Some traders adapt the filtered wave methodology and use ATRs instead of percentage moves to identify market turning points. Under this approach, when prices move three ATRs from the lowest close, a new up wave starts. A new down wave begins whenever price moves three ATRs below the highest close since the beginning of the up wave. (For more insight, see Surf's Up With Filtered Waves.)

Conclusion
The possibilities for this versatile tool are limitless, as are the profit opportunities for the creative trader. It is also a useful indicator for the long-term investors to monitor because they should expect times of increased volatility whenever the value of the ATR has remained relatively stable for extended periods of time. They would then be ready for what could be a turbulent market ride, helping them avoid panicking in declines or getting carried way with irrational exuberance if the market breaks higher.

Related Articles
  1. Chart Advisor

    Breakout Opportunity Stocks: CPA, GNRC, WWE

    After a period of contracting volatility, watch for breakouts and bigger moves to come in these stocks.
  2. Options & Futures

    What Does Quadruple Witching Mean?

    In a financial context, quadruple witching refers to the day on which contracts for stock index futures, index options, and single stock futures expire.
  3. Options & Futures

    4 Equity Derivatives And How They Work

    Equity derivatives offer retail investors opportunities to benefit from an underlying security without owning the security itself.
  4. Options & Futures

    Five Advantages of Futures Over Options

    Futures have a number of advantages over options such as fixed upfront trading costs, lack of time decay and liquidity.
  5. Options & Futures

    Contango Versus Normal Backwardation

    It’s important for both hedgers and speculators to know whether the commodity futures markets are in contango or normal backwardation.
  6. Stock Analysis

    3 Risks U.S. Equities Face in 2016

    Find out why the probability of a U.S. stock bear market is increasing in 2016 and what the greatest risks are to the bull market that is almost 7 years old.
  7. Chart Advisor

    Watch For a Bounce in These Emerging Markets (BRF, PEK)

    While downtrends are clearly in control of the direction of many emerging market ETFs, short-term indicators suggest a bounce higher could be in the cards.
  8. Investing Basics

    Valuation Models: Apple’s Stock Analysis With CAPM

    The capital asset pricing model, or the CAPM, estimates the expected return of an asset based on the systematic risk of the asset’s return.
  9. Investing Basics

    What Does Contango Mean?

    Contango​ is when the futures price of a commodity is higher than the expected future spot price.
  10. Chart Advisor

    Watch For Stock Breakouts Here

    Four stocks with potential breakouts across various time frames and pattern.
RELATED FAQS
  1. What is Fibonacci retracement, and where do the ratios that are used come from?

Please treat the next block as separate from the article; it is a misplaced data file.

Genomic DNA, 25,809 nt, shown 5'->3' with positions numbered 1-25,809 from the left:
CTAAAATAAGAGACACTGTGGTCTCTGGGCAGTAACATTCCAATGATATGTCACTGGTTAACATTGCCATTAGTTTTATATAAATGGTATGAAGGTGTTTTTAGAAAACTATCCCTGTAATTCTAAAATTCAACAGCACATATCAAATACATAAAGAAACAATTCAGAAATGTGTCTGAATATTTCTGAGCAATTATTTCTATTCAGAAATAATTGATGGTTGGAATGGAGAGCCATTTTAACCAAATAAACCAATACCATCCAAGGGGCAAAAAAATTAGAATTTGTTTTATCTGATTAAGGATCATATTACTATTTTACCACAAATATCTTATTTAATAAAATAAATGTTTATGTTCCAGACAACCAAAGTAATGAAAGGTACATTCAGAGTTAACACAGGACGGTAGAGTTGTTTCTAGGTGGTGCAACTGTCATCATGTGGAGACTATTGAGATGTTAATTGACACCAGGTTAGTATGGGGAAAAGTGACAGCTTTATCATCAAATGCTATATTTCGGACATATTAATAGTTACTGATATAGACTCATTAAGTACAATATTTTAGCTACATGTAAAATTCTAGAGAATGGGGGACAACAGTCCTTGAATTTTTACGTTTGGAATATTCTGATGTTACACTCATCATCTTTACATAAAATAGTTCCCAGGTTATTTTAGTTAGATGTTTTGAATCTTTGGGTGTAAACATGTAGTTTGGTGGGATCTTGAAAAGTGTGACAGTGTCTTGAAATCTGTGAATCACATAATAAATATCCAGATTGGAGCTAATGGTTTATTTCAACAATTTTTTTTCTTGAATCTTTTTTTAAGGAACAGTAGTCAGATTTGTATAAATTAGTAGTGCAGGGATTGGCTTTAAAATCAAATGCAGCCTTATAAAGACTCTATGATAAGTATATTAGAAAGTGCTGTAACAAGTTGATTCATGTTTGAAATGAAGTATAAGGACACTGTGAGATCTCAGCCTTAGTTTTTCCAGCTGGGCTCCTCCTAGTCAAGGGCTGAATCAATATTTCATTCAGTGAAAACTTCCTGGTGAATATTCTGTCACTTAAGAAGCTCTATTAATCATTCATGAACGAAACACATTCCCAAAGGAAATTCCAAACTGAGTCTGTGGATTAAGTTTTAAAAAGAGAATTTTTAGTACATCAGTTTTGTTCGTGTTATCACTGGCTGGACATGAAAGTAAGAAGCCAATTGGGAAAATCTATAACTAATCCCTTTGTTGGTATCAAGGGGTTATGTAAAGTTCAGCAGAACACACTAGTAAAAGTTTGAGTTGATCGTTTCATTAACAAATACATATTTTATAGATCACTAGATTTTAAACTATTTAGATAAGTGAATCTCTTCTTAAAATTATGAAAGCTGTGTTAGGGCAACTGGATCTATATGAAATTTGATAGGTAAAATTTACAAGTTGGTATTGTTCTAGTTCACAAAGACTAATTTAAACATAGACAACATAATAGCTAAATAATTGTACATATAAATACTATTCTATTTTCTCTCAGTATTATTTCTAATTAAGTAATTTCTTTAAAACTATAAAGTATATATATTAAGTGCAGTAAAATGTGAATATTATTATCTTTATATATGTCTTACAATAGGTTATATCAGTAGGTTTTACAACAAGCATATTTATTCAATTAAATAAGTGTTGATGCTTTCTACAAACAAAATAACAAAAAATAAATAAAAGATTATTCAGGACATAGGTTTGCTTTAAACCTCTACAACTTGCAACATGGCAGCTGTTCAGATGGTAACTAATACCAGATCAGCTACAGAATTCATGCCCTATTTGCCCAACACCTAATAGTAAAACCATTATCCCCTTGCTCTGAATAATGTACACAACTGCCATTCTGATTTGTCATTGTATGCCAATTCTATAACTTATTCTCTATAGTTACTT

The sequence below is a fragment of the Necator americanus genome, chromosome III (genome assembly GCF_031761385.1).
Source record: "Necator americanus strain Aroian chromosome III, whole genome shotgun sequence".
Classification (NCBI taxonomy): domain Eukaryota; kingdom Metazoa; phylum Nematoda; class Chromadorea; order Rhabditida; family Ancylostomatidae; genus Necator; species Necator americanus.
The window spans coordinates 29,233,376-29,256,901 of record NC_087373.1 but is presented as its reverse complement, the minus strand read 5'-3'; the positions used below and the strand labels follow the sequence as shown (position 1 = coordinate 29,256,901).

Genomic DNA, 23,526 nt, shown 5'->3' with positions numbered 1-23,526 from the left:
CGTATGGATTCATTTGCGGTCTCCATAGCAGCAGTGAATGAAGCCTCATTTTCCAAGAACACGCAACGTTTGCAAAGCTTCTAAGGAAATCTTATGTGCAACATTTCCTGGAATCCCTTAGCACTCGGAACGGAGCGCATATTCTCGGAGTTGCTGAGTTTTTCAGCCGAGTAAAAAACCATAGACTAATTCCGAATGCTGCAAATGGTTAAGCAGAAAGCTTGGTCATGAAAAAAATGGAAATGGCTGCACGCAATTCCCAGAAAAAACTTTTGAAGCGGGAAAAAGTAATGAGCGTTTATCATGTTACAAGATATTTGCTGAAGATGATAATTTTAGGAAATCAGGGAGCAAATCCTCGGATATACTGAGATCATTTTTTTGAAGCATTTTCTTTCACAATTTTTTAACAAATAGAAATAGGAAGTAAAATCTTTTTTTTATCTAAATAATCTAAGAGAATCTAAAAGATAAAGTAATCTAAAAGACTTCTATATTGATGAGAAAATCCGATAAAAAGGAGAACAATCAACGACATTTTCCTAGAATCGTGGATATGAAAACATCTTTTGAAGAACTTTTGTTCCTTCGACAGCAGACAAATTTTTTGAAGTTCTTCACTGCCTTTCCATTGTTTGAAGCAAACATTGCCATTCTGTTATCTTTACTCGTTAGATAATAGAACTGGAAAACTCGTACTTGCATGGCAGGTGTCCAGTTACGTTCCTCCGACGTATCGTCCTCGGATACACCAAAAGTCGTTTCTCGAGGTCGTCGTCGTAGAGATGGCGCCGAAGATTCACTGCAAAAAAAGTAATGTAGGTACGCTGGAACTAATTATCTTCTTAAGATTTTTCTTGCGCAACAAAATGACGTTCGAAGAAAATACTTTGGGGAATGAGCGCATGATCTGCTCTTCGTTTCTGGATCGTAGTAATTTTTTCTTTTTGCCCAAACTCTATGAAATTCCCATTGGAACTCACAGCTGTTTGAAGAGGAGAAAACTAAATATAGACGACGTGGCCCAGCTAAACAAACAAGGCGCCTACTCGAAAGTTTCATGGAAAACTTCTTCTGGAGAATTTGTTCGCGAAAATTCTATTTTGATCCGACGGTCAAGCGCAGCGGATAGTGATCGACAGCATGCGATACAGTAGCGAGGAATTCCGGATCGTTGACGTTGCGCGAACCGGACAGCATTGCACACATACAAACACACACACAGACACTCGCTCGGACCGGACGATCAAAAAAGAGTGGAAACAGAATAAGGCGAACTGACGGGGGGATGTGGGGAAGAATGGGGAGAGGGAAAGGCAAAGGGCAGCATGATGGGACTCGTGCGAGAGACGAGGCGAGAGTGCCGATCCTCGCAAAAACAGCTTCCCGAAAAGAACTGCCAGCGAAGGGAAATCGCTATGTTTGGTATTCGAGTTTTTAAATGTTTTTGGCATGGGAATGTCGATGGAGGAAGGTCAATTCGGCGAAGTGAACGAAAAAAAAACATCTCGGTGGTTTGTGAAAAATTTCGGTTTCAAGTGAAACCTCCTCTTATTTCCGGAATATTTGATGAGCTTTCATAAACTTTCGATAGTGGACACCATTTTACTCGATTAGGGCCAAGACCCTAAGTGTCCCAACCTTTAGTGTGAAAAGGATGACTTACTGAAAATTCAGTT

Fibonacci retracement is a very popular tool among technical traders and is based on the key numbers identified by mathematician ... Read Full Answer >>
  2. What is a derivative?

    A derivative is a contract between two or more parties whose value is based on an agreed-upon underlying financial asset, ... Read Full Answer >>
  3. Do hedge funds invest in commodities?

    There are several hedge funds that invest in commodities. Many hedge funds have broad macroeconomic strategies and invest ... Read Full Answer >>
  4. Can mutual funds invest in options and futures? (RYMBX, GATEX)

    Mutual funds invest in not only stocks and fixed-income securities but also options and futures. There exists a separate ... Read Full Answer >>
  5. What are some of the most common technical indicators that back up Doji patterns?

    The doji candlestick is important enough that Steve Nison devotes an entire chapter to it in his definitive work on candlestick ... Read Full Answer >>
  6. Tame Panic Selling with the Exhausted Selling Model

    The exhausted selling model is a pricing strategy used to identify and trade based off of the price floor of a security. ... Read Full Answer >>
Hot Definitions
  1. Presidential Election Cycle (Theory)

    A theory developed by Yale Hirsch that states that U.S. stock markets are weakest in the year following the election of a ...
  2. Super Bowl Indicator

    An indicator based on the belief that a Super Bowl win for a team from the old AFL (AFC division) foretells a decline in ...
  3. Flight To Quality

    The action of investors moving their capital away from riskier investments to the safest possible investment vehicles. This ...
  4. Discouraged Worker

    A person who is eligible for employment and is able to work, but is currently unemployed and has not attempted to find employment ...
  5. Ponzimonium

    After Bernard Madoff's $65 billion Ponzi scheme was revealed, many new (smaller-scale) Ponzi schemers became exposed. Ponzimonium ...
  6. Quarterly Earnings Report

    A quarterly filing made by public companies to report their performance. Included in earnings reports are items such as net ...
Trading Center